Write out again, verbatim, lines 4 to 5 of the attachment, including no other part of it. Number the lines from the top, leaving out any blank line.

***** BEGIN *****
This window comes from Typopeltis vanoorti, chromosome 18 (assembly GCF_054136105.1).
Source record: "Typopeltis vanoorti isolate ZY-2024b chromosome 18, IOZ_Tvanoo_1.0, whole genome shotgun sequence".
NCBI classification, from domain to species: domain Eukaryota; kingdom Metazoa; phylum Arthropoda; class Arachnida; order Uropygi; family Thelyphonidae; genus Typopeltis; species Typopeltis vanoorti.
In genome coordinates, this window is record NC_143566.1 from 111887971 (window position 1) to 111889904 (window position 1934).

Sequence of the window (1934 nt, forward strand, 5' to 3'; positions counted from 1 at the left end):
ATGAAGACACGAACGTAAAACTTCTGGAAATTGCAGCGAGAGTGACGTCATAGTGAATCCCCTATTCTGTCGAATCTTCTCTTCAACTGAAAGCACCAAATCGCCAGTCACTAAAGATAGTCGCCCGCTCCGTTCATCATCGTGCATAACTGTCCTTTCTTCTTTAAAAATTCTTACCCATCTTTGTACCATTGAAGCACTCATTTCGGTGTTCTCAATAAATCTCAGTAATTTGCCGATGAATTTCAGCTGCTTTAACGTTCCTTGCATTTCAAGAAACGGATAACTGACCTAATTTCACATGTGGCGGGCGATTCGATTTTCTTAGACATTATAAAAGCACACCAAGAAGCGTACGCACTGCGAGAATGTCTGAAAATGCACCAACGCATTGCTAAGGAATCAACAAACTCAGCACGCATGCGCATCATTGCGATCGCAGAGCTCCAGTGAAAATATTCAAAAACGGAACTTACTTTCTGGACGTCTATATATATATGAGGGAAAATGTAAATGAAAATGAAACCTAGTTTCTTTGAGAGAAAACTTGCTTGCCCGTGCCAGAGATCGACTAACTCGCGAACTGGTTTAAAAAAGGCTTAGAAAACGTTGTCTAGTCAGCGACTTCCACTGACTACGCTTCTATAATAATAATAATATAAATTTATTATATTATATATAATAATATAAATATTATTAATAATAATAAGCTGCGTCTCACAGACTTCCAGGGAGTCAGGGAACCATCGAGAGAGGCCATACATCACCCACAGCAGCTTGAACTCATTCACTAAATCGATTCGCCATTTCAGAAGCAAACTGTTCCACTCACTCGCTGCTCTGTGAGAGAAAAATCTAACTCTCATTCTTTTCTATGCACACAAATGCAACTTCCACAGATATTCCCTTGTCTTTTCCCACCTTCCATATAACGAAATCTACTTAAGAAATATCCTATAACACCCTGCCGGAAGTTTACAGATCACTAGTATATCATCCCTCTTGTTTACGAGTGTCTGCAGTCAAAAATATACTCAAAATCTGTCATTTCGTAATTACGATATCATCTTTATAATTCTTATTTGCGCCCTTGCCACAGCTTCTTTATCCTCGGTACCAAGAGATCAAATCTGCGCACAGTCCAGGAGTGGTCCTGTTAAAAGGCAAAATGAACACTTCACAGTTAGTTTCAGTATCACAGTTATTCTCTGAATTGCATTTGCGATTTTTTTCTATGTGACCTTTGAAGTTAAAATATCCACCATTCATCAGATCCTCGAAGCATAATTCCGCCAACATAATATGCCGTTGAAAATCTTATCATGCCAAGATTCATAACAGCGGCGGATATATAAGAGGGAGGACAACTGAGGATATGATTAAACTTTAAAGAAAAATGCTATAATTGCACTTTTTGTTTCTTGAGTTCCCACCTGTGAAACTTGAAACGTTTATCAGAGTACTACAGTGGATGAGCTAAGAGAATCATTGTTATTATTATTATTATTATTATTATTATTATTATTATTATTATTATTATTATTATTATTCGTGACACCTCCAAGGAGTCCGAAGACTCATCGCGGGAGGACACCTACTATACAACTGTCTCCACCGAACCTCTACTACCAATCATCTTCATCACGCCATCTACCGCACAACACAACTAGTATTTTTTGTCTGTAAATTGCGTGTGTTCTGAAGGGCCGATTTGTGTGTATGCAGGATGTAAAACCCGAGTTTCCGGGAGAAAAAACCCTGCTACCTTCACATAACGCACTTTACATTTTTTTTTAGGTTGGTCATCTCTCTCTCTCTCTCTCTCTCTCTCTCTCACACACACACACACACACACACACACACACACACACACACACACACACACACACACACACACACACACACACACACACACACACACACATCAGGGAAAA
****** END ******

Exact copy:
In genome coordinates, this window is record NC_143566.1 from 111887971 (window position 1) to 111889904 (window position 1934).

Sequence of the window (1934 nt, forward strand, 5' to 3'; positions counted from 1 at the left end):